However, the ETHD survey found that only 16 per cent of employers regarded increased focus on using data analytics as a key priority in their health and wellbeing strategy.

Cash plans

Cash plans are another way preventative action can be taken, with the accent on affordability.

Traditionally, these provided annually-limited cashback to employees for healthcare costs attached to dental, optical and physiotherapy. More recently, they have extended their scope to a wider range of health services and preventative benefits.

Health cash plans can encompass screening for such illnesses and conditions as cancer, heart disease and diabetes. Alternative therapies and complementary health, too, can be included.

Broadcast the benefits

An ageing workforce and lengthy NHS waiting times and cancellations of routine procedures and non-urgent appointments are unlikely to be short-term challenges.

The expectation is that employees will continue to find it difficult to receive the treatment they require.

Such delays can not only prolong physical suffering, they can also increase stress and worry which could damage mental health.

There is an impact on businesses too, with productivity and operations being affected by prolonged absences.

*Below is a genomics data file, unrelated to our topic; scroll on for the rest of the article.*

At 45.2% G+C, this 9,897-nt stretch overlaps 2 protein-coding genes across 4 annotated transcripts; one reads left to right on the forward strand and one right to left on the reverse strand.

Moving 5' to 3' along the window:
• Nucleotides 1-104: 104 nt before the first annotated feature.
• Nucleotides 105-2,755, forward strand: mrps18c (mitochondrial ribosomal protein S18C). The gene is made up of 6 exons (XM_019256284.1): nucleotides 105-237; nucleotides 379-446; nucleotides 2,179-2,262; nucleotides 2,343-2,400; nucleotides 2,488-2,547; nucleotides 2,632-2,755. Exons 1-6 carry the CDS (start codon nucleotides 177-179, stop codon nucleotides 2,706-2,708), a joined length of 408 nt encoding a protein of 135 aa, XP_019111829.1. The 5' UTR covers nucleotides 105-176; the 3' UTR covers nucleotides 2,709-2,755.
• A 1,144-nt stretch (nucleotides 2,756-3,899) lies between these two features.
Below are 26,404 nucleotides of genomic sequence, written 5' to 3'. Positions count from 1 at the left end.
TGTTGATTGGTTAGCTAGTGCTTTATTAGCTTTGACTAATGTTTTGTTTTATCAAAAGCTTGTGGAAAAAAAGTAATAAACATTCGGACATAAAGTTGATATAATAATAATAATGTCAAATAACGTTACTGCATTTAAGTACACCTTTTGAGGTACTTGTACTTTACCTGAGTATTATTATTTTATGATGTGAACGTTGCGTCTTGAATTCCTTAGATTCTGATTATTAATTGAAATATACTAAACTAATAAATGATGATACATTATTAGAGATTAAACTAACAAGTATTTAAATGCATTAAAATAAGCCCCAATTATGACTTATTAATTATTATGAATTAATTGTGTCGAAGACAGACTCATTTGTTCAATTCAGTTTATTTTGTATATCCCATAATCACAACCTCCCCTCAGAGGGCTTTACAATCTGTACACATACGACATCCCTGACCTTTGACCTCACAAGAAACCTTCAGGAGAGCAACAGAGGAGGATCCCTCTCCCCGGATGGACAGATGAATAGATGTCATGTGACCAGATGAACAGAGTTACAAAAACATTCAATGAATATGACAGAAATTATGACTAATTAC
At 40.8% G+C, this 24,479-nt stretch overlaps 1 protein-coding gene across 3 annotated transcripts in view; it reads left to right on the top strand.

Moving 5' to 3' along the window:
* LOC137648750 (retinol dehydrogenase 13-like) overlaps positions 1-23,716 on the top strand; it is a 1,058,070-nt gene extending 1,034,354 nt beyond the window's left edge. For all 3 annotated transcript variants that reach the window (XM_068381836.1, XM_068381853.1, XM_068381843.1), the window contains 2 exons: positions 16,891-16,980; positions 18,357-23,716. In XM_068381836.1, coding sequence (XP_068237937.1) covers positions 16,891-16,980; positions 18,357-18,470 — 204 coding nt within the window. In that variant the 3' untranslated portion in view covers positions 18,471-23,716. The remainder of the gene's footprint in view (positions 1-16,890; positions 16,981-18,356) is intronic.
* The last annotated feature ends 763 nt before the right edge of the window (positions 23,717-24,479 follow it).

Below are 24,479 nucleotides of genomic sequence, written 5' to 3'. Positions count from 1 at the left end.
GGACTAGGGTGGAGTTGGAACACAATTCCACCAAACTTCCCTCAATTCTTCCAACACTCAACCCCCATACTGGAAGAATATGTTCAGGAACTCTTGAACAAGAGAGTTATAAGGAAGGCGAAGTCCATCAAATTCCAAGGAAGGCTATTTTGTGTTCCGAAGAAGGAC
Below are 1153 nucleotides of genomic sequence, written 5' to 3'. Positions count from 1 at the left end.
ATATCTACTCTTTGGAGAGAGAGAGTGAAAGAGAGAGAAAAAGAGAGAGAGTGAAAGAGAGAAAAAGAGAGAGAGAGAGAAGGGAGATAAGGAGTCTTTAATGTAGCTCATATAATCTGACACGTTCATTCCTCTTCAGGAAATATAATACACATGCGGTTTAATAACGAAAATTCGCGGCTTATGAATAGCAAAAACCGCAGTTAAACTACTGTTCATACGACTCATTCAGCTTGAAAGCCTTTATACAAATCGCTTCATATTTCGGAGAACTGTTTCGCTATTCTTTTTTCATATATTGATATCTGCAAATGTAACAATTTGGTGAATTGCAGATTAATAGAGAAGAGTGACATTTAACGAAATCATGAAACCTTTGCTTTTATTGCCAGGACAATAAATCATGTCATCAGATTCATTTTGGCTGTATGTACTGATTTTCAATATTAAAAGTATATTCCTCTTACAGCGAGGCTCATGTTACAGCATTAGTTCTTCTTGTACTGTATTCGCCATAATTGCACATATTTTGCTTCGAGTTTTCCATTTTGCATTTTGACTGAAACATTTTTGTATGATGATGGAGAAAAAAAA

For companies, communication is a key way to address the challenges.

Valuable benefits go unused because employees are either overwhelmed by too much information, fearful of confidentiality or are unaware that they exist. The onus is therefore on employers to reverse this.

Signposting and sharing what benefits are available and how they can be accessed is of little value if the benefits themselves are not relevant. This is why employee input is vital.

Obtaining this, and thereby enhancing the employee experience, is a top priority for many businesses, but the challenges can be off-putting. However, turning to organisations with extensive research capabilities, such as WTW, offers a way to circumvent this.

By utilising the flexible and scalable EX platform Embark WTW also ensures individual employees are able to access the precise information they require at any given moment.

With 51 per cent of respondents to WTW’s 2022 GBAS stating that health care programmes are a key influencer in remaining with their current employer, effective health benefits could be just what the doctor ordered.


  1. NHS Key Statistics: England, November 2022, House of Commons Library Return to article
  2. Sickness absence in the UK labour market: 2021, ONS Return to article